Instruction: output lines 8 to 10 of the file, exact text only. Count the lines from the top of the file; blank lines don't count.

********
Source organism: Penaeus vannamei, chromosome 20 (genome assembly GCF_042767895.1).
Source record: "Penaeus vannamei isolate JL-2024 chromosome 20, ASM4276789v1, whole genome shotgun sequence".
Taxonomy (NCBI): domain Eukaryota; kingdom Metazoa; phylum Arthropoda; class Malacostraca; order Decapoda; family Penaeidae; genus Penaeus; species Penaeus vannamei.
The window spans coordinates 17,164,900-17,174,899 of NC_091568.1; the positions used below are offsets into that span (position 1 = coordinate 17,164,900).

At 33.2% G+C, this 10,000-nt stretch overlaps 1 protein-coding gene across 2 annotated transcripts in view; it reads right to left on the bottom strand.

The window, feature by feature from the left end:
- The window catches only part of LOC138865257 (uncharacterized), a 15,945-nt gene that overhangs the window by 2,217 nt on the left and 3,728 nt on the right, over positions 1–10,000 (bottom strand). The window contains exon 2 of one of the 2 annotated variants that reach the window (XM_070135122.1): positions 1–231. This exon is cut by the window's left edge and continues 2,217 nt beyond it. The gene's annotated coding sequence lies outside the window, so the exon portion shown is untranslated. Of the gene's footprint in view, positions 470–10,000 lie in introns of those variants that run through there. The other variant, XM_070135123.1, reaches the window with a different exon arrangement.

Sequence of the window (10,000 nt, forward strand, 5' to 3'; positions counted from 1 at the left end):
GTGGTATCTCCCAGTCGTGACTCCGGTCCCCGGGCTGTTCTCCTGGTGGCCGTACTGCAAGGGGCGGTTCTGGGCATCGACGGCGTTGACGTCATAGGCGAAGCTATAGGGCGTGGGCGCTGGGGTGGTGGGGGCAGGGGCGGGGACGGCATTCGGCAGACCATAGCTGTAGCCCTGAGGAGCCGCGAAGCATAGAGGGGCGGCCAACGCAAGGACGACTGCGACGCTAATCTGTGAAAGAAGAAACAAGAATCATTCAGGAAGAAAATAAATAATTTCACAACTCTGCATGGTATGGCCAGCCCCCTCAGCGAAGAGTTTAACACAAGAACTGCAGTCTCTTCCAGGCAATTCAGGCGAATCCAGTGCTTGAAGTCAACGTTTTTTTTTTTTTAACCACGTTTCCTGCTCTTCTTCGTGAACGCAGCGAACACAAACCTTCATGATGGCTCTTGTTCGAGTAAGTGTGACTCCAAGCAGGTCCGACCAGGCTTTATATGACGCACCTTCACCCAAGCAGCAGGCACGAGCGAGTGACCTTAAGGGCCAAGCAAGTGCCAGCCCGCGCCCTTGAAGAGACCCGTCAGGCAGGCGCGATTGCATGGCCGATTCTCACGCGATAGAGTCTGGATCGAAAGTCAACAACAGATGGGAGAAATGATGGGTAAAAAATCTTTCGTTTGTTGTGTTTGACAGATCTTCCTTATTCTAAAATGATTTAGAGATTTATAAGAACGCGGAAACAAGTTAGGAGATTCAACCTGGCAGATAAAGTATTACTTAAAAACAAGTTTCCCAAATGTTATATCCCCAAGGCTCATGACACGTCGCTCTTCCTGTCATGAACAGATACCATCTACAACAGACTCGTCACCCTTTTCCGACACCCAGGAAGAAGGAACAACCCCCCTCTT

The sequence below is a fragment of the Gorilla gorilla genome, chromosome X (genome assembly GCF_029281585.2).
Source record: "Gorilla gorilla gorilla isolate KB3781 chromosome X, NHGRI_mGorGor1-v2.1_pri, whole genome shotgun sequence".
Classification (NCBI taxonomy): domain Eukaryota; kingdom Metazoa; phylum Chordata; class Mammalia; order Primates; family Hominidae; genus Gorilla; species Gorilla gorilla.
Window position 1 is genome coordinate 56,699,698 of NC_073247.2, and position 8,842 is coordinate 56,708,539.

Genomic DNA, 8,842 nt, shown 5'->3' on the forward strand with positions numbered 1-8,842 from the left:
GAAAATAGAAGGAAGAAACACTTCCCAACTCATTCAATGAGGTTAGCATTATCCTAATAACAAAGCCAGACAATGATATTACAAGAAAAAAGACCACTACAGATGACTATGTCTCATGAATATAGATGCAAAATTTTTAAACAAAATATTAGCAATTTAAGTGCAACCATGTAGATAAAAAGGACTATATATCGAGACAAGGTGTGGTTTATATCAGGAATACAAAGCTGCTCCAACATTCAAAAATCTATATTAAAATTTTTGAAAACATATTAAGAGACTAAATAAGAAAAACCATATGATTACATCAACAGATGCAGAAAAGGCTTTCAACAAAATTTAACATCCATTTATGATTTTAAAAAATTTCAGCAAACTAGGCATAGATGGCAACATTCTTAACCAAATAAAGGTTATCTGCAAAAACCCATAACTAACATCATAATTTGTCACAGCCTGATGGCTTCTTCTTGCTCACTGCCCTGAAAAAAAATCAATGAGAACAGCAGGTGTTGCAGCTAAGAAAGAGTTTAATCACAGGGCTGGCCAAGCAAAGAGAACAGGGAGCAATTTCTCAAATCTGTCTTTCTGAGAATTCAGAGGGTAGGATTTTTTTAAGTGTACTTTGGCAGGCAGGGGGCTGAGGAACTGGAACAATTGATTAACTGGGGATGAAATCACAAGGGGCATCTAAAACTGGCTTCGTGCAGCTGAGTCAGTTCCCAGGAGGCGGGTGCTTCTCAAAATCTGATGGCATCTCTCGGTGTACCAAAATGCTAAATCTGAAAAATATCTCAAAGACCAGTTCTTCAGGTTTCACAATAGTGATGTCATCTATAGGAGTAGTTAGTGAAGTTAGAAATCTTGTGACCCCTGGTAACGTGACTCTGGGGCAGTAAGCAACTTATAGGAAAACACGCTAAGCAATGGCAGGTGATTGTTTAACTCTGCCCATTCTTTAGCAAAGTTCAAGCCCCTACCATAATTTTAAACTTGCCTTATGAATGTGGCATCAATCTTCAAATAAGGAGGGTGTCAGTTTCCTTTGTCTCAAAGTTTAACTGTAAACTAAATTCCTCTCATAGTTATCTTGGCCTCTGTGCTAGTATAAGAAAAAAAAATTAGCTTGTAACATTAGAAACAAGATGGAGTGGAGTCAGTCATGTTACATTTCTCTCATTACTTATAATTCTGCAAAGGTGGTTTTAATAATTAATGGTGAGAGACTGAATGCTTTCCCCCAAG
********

Sequence of the window (10,000 nt, forward strand, 5' to 3'; positions counted from 1 at the left end):
GTGGTATCTCCCAGTCGTGACTCCGGTCCCCGGGCTGTTCTCCTGGTGGCCGTACTGCAAGGGGCGGTTCTGGGCATCGACGGCGTTGACGTCATAGGCGAAGCTATAGGGCGTGGGCGCTGGGGTGGTGGGGGCAGGGGCGGGGACGGCATTCGGCAGACCATAGCTGTAGCCCTGAGGAGCCGCGAAGCATAGAGGGGCGGCCAACGCAAGGACGACTGCGACGCTAATCTGTGAAAGAAGAAACAAGAATCATTCAGGAAGAAAATAAATAATTTCACAACTCTGCATGGTATGGCCAGCCCCCTCAGCGAAGAGTTTAACACAAGAACTGCAGTCTCTTCCAGGCAATTCAGGCGAATCCAGTGCTTGAAGTCAACGTTTTTTTTTTTTTAACCACGTTTCCTGCTCTTCTTCGTGAACGCAGCGAACACAAACCTTCATGATGGCTCTTGTTCGAGTAAGTGTGACTCCAAGCAGGTCCGACCAGGCTTTATATGACGCACCTTCACCCAAGCAGCAGGCACGAGCGAGTGACCTTAAGGGCCAAGCAAGTGCCAGCCCGCGCCCTTGAAGAGACCCGTCAGGCAGGCGCGATTGCATGGCCGATTCTCACGCGATAGAGTCTGGATCGAAAGTCAACAACAGATGGGAGAAATGATGGGTAAAAAATCTTTCGTTTGTTGTGTTTGACAGATCTTCCTTATTCTAAAATGATTTAGAGATTTATAAGAACGCGGAAACAAGTTAGGAGATTCAACCTGGCAGATAAAGTATTACTTAAAAACAAGTTTCCCAAATGTTATATCCCCAAGGCTCATGACACGTCGCTCTTCCTGTCATGAACAGATACCATCTACAACAGACTCGTCACCCTTTTCCGACACCCAGGAAGAAGGAACAACCCCCCTCTT

The sequence below is a fragment of the Gorilla gorilla genome, chromosome X (genome assembly GCF_029281585.2).